Sixth Circuit upheld Tennessee school Confederate flag ban

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On August 20, 2008, the US Court of Appeals for the Sixth Circuit affirmed a district court's grant of summary judgment to a Tennessee public high school in a lawsuit brought by three students who claimed the school's ban on wearing the Confederate flag violated their First Amendment rights under the US Constitution. The students had argued that they wanted to wear the flag on their clothing to express their pride in their southern heritage. The Sixth Circuit carefully limited its holding in the case, saying: "we simply hold that the school's dress code as applied to ban the Confederate flag is constitutional because of the disruptive potential of the flag in a school where racial tension is high and serious racially motivated incidents, such as physical altercations or threats of violence, have occurred."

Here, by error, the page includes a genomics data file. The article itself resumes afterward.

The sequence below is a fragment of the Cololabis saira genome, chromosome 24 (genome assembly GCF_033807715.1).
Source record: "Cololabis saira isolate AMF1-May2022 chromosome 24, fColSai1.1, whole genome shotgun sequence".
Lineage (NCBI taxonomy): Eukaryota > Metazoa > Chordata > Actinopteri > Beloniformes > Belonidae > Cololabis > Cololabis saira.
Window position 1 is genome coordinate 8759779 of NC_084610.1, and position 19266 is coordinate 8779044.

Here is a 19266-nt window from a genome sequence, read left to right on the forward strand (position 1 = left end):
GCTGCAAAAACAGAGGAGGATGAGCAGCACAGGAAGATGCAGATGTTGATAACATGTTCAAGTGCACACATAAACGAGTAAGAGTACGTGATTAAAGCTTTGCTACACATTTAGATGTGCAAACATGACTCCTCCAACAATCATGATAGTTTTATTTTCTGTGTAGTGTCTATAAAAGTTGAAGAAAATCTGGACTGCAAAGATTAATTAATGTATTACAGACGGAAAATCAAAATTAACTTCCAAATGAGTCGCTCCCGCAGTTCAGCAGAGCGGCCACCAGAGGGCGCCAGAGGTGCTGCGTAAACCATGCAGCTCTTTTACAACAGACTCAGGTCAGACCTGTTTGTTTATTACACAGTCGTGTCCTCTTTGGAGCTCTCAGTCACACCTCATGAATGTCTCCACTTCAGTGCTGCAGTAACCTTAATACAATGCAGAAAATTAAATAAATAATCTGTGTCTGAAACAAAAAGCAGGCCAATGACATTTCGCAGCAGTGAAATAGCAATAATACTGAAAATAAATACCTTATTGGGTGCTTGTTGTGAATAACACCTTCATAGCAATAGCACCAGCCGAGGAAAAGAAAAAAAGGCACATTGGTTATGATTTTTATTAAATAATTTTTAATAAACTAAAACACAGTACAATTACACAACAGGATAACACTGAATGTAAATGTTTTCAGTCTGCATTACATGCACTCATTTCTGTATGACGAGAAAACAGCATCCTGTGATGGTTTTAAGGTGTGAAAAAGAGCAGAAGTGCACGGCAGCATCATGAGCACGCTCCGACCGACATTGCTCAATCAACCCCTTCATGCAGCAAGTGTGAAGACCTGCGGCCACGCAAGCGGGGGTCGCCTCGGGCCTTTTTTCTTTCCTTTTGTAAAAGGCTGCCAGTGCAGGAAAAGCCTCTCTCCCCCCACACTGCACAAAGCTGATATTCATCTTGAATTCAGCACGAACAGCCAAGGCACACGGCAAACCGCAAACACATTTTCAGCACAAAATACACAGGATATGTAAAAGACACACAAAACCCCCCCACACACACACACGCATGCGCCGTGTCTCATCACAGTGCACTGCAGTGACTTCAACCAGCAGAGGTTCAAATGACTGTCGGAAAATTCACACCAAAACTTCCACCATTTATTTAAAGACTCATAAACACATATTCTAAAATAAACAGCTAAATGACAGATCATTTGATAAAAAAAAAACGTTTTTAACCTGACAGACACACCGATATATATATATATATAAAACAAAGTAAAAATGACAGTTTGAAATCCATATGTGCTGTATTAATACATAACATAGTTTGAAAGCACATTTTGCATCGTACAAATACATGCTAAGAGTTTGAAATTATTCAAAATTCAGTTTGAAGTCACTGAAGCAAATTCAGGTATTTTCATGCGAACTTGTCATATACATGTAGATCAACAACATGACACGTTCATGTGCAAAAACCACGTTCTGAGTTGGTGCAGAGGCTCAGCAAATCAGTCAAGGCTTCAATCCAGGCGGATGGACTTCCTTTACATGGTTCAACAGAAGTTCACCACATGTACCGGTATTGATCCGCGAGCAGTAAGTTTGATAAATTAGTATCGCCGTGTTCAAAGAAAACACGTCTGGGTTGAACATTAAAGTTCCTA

Learn more about the First Amendment from the JURIST news archive.

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